The United States is considering sending direct aid to the Syrian rebels currently trying to oust President Bashar al-Assad.
The direct aid would include non-lethal military support, including training on chemical weapons security and giving equipment like combat armor.
The US State Department has not commented on the possibility and the specifics have reportedly not yet been decided, according to CBS News.
Secretary of State John Kerry publicly endorsed the idea of aiding the rebels directly on Tuesday. He was speaking in front of a group in Berlin. He explained:
“If the president of the country decides he isn’t going to come and negotiate and he’s just going to kill his people, then you at least need to provide some support for the people who are fighting.”
The Syrian Opposition is expected to attend a conference on Thursday in Rome, along with dozens of other countries, to discuss a resolution to the Syrian conflict.
The Free Syrian Army’s commander in chief, General Salim Idris, also made a plea for financial support in a YouTube video. He asked that Syrian expatriates living other countries provide financial help to the FSA, because they are not yet able to pay the wages of rebel fighters.
Yahoo! News notes that a decision on expanding the assistance given to Assad’s opposition is expected by the time Kerry arrives at the international conference on Thursday. France, the country’s former colonial ruler, has been in support of more direct aid to the rebels.
French Foreign Minister Laurent Fabius stated, “We agree all of us on the fact that Mr. Bashar al-Assad has to quit.” Unfortunately for the opposition, Assad has said he will not quit unless the Syrian people vote him out of office in the 2014 election.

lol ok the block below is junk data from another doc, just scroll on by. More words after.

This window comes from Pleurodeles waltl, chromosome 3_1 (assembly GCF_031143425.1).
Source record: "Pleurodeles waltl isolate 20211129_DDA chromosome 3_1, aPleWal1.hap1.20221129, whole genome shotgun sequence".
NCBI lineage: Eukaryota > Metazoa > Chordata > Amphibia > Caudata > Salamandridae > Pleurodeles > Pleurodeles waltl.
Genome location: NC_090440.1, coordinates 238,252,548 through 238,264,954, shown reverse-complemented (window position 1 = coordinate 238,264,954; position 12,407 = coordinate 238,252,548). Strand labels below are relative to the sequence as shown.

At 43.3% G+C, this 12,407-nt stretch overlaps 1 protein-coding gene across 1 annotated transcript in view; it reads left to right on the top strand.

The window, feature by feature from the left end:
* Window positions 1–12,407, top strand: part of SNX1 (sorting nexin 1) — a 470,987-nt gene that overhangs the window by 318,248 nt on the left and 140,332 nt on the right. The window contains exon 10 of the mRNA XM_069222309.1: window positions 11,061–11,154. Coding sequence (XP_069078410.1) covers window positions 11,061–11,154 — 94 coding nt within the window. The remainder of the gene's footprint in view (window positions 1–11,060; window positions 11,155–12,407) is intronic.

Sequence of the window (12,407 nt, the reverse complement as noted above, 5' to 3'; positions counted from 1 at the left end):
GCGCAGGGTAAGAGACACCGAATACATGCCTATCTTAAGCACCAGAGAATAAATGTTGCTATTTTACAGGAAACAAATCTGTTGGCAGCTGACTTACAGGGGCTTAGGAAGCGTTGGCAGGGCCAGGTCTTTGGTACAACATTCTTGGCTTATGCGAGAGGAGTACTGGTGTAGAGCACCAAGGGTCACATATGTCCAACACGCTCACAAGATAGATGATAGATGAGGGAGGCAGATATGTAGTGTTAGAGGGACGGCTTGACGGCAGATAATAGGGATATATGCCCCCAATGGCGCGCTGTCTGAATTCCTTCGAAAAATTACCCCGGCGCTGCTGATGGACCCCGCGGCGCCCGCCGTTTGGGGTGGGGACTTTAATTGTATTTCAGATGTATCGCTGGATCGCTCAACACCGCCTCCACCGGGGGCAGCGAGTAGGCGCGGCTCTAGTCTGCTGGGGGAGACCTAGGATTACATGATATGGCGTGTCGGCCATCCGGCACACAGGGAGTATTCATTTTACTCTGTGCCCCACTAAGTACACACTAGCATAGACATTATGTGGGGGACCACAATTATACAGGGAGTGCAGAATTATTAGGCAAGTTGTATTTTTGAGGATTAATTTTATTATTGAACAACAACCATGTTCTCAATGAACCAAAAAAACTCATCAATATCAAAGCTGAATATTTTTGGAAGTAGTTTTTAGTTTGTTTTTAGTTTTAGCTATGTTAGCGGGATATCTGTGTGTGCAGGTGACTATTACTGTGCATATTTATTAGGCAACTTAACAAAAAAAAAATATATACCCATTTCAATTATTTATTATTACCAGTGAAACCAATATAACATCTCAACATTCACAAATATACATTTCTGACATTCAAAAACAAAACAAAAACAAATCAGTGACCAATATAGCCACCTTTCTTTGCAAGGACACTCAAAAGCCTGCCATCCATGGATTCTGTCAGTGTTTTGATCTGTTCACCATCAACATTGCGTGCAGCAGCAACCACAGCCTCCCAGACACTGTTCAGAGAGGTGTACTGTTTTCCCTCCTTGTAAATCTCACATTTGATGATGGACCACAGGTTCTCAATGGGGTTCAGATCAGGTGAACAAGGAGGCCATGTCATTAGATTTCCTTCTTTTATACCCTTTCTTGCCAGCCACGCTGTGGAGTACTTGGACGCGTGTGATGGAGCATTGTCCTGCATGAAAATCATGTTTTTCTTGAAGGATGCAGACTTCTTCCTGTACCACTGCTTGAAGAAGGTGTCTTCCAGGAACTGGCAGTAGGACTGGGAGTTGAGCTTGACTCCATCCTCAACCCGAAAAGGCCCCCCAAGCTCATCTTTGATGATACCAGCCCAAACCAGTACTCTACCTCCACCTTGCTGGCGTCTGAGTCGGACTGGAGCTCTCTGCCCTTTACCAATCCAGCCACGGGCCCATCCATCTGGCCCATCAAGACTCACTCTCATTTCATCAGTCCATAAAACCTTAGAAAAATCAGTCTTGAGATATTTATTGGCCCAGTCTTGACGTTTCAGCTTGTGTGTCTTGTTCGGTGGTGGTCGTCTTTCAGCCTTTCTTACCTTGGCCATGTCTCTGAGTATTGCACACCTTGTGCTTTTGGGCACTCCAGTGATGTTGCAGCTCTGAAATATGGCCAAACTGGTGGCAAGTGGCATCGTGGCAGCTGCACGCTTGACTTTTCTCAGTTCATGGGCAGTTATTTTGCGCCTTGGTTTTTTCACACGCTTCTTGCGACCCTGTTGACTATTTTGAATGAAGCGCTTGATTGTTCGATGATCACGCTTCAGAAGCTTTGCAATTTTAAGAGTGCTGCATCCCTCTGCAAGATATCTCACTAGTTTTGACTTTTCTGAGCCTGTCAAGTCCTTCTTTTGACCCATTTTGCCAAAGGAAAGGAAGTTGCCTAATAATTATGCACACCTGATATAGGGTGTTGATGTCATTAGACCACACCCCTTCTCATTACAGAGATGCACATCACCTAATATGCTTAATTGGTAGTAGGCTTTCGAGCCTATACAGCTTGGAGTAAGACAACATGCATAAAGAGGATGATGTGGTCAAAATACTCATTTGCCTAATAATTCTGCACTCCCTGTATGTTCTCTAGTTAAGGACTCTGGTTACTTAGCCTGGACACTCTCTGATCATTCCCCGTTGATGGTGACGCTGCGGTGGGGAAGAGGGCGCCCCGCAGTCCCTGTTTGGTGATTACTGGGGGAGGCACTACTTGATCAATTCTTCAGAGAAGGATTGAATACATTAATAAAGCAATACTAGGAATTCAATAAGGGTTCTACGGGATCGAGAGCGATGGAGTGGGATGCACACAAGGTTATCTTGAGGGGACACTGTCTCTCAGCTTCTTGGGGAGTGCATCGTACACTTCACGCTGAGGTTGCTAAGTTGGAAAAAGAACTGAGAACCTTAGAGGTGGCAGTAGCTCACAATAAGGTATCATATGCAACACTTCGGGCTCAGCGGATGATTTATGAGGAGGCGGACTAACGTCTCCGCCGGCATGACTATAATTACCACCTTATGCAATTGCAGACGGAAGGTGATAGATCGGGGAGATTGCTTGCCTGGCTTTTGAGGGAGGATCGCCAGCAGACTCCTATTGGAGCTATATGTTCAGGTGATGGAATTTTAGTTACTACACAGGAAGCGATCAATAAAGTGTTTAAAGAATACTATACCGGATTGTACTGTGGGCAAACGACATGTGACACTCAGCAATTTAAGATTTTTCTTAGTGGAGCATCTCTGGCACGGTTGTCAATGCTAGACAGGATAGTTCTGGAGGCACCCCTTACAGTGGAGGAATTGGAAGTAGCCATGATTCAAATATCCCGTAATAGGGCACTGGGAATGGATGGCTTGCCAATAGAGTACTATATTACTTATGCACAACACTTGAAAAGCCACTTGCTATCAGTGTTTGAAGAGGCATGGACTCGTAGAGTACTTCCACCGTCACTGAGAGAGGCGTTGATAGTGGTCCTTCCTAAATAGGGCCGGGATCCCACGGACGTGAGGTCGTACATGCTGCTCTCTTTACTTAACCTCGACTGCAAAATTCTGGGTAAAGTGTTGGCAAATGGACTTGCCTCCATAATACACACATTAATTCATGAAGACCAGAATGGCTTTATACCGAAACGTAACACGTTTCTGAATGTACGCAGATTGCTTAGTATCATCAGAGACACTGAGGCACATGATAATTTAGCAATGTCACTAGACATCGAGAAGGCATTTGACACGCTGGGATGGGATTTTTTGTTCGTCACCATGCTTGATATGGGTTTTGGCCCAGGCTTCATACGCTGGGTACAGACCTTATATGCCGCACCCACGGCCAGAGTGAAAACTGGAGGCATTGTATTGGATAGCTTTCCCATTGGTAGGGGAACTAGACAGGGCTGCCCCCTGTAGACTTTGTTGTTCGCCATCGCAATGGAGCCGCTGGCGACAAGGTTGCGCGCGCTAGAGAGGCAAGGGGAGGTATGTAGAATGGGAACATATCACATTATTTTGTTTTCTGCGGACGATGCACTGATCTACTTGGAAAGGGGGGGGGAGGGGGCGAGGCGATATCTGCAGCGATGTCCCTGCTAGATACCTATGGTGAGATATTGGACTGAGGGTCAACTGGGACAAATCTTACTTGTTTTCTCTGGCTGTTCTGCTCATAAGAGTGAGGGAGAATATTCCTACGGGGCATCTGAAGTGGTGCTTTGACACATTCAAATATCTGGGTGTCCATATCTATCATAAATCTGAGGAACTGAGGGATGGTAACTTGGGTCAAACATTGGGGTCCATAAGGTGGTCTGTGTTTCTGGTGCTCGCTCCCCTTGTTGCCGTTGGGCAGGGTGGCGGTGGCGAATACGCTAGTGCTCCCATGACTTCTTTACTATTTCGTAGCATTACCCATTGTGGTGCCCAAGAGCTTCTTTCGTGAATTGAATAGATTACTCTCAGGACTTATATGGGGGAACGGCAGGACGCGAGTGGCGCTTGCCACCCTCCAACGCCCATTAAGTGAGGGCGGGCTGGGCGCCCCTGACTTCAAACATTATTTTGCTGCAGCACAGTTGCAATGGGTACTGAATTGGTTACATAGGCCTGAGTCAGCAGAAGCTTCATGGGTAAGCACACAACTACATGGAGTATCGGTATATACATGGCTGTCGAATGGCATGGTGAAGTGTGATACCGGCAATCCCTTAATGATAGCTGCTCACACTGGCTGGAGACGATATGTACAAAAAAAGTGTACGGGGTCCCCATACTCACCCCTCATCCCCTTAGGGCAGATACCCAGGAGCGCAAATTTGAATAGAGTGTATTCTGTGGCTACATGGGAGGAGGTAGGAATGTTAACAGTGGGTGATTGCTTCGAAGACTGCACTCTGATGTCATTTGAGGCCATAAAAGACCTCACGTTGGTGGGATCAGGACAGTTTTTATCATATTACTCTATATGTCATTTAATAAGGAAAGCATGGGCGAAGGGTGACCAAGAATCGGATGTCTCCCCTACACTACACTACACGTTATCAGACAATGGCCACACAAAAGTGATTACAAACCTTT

The Obama administration has held off arming the Syrian opposition so far out of fears that the military equipment will fall into the hands of radical Islamists. The Islamists have become a huge factor in the fight to oust Assad.
The US fears that this material could be used in future terrorist attacks or strikes on Israel. The administration’s change in stance also comes as it looks to ramp up pressure on Assad to step down. Kerry added on Tuesday:
“We are examining and developing ways to accelerate the political transition that the Syrian people want and deserve. We need to help them to deliver basic services and to protect the legitimate institutions of the state.”
Officials have suggested the the US will provide direct aid in the form of money, instead of weapons and body armor. They have so far limited their assistance to funding communications and other logistical equipment. They also helped formalize a liaison office and invited the opposition coalition leader, Mouaz al-Khatib, to visit the United States and discuss the war.
The Syrian rebels currently get the majority of their arms from capturing government bases. Is is also believed that they are receiving help from Qatar, Turkey, and Saudi Arabia.
The US State Department has not finalized what direct aid, if any, they will provide to the Syrian rebels.